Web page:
View the h-us1918-45 Discussion Logs by month
View the Prior Message in h-us1918-45's May 2002 logs by: [date] [author] [thread]
View the Next Message in h-us1918-45's May 2002 logs by: [date] [author] [thread]
Visit the h-us1918-45 home page.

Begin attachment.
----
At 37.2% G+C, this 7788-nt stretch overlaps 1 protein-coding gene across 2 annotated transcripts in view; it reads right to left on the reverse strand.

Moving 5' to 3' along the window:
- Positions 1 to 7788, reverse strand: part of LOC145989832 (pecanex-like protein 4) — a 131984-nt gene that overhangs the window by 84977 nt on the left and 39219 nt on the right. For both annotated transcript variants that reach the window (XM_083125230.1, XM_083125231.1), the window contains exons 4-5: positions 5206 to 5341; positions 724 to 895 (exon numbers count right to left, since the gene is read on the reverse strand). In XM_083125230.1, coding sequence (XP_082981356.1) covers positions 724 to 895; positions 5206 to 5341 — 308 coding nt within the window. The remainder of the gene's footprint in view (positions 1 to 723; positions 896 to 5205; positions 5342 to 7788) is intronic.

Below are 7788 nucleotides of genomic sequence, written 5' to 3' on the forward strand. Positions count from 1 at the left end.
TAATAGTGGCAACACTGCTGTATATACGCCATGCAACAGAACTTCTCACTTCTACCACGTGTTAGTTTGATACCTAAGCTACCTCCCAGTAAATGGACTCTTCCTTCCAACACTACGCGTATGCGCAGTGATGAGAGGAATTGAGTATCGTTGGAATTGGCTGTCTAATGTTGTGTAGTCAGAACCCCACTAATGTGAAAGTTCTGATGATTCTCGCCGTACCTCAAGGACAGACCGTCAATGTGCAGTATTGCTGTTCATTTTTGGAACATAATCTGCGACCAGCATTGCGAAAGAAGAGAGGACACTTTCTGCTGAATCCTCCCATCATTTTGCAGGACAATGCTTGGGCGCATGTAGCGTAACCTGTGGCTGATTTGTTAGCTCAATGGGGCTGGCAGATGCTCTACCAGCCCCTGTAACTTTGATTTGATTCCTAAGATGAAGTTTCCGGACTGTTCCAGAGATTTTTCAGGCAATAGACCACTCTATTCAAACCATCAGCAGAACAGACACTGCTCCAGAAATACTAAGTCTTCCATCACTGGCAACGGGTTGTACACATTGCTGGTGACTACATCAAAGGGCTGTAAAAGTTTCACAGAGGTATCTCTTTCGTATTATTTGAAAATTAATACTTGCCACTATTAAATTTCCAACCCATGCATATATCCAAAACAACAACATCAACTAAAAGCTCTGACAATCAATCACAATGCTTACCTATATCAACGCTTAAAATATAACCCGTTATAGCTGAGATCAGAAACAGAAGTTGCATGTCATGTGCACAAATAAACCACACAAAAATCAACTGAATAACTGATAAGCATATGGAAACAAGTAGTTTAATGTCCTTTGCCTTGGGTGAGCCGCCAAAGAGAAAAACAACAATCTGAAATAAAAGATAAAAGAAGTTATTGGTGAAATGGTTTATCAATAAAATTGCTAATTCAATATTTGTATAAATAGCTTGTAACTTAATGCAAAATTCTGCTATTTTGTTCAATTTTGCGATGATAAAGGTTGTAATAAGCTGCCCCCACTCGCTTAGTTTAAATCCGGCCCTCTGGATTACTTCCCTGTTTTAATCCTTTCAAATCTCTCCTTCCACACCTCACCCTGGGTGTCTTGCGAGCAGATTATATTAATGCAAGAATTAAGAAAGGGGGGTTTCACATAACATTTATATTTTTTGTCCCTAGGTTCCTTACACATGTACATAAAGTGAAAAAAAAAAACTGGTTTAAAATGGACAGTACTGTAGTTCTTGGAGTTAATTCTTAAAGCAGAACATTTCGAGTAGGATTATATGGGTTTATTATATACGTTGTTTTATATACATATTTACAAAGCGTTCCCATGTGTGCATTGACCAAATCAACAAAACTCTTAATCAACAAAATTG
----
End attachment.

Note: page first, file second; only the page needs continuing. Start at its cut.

American National Biography Online Rogers, James Harvey (25 Sept. 1886-13 Aug. 1939), economist, was born in Society Hill, South Carolina, the son of John Terrel Rogers and Florence Coker, farmers. The family had banking connections and operated several hundred acres of farmland, and in later years the son referred to himself as a cotton farmer. After receiving a B.S. and an M.A. from the University of South Carolina in 1906 and 1907, Rogers matriculated as an undergraduate once again at Yale and obtained his bachelor's degree in 1909. At both institutions he specialized in mathematics. Additional graduate studies under Alvin Johnson at the University of Chicago resulted in Rogers's decision to combine his interest in math with economics. He returned to Yale, where he received an M.A. in math and economics jointly in 1913. He then went on to write a doctoral thesis on "Some Theories on the Incidence of Taxation" (1916). While working on his doctorate, Rogers became deeply interested in sociology. Having been awarded Yale's traveling Cyler Fellowship in economics in 1914, he went to the University of Geneva to study with Vilfredo Pareto. Although Pareto was the leading mathematical economist of his day, he had retired from formal teaching and, like Rogers, had developed an interest in sociology. He welcomed the young American to his home, and during a ten-month period the two discussed Pareto's manuscript on general sociology. Rogers later arranged for and supervised its translation, which appeared in 1935 as The Mind and Society. Rogers accepted his first position as an instructor in economics at the University of Missouri in 1916. He was promoted to associate professor in 1919. The following year he moved on to Cornell University, and after three years there as an assistant professor (1920-1923), he returned to Missouri as professor of economics (1923-1930). In 1930 he became professor of political economy at Yale and in 1931 was promoted to a Sterling professorship and made a fellow in Pierson College. Rogers also served five times (1926-1935) as lecturer at the Geneva School of International Studies. While Rogers enjoyed a long and distinguished academic career, he also had a keen interest in government service. In 1917-1918 he had served as a statistician on the Council of National Defense and in 1918-1919 as a first lieutenant in the U.S. Army. From 1933 to 1937 he was a member of the League of Nations' Economic Committee. In addition, in 1934 he was a special representative of the U.S. Treasury in China, Japan, and India. Service as one of President Franklin Roosevelt's monetary advisers during the first administration gave Rogers an opportunity to exert a direct influence on public policy during the early years of the Great Depression. A supporter, although not an uncritical one, of Irving Fisher's views on the close linkage between the quantity of money and prices, Rogers recommended a moderate policy of "controlled inflation" to encourage investment. Businesses would presumably have an incentive to invest at a relatively low price level so that they might profit from sales at the inflated level. In 1931 Rogers produced a bestseller, America Weighs Her Gold. Attacking a rigid adherence to the gold standard, the book treated the depression in terms of international economic relations. Excessive tariff barriers and intergovernmental debts had led to a concentration of gold in the United States and in France. Fearing inflation, however, the Federal Reserve Board had not permitted the inflowing gold to serve as the basis for an enlargement of credit by the nation's banks--an enlargement that would naturally be followed by price and currency expansion. Rogers urged the Federal Reserve to use its great open market powers, for example, the power to purchase government bonds. This would have the automatic effect of increasing the reserves of the member banks of the system, enabling them, in turn, to increase their loans to the business community. The resulting price and currency expansion would arrest the damaging price declines and the fall in spending and employment that followed. Unfortunately, the Federal Reserve did not respond adequately, and scholarly opinion holds that its failure to do so had much to do with the depth of the depressed economy of the 1930s. It should also be noted that Rogers suggested a huge public works program to put money in circulation. Rogers never married. He died in a plane crash while engaged in private financial activity in Rio de Janeiro. Bibliography Rogers's papers are at the Yale University Library. His other principal publications are Stock Speculation and the Money Market (1927), The Process of Inflation in France (1929), and Capitalism in Crisis (1938). For a sketch of Rogers's career, an evaluation of his economic ideas, and a list of his publications, see Joseph Dorfman, The Economic Mind in American Civilization, vol. 4 (1946). The standard critique of Federal Reserve policy at the onset of the Great Depression is in Milton Friedman and Anna J. Schwartz, A Monetary History of the United States, 1867-1960 (1963). Rogers's experience as a statistician for the Council of National Defense is reflected in a monograph on the history of wartime prices that he prepared with the assistance of Grace M. Fairchild and Florence A. Dickinson, Prices of Cotton and Cotton Products (1919). He also wrote the section on foreign markets and foreign credits of the Report on Recent Economic Changes of the President's Conference on Unemployment (1929). Stuart Bruchey Citation: Stuart Bruchey. "Rogers, James Harvey"; http://www.anb.org/articles/14/14-00518.html; American National Biography Online Feb. 2000. Access Date: Copyright (c) 2000 American Council of Learned Societies. Published by Oxford University Press. All rights reserved. From American National Biography, published by Oxford University Press, Inc., copyright 2000 American Council of Learned Societies. Further information is available at http://www.anb.org.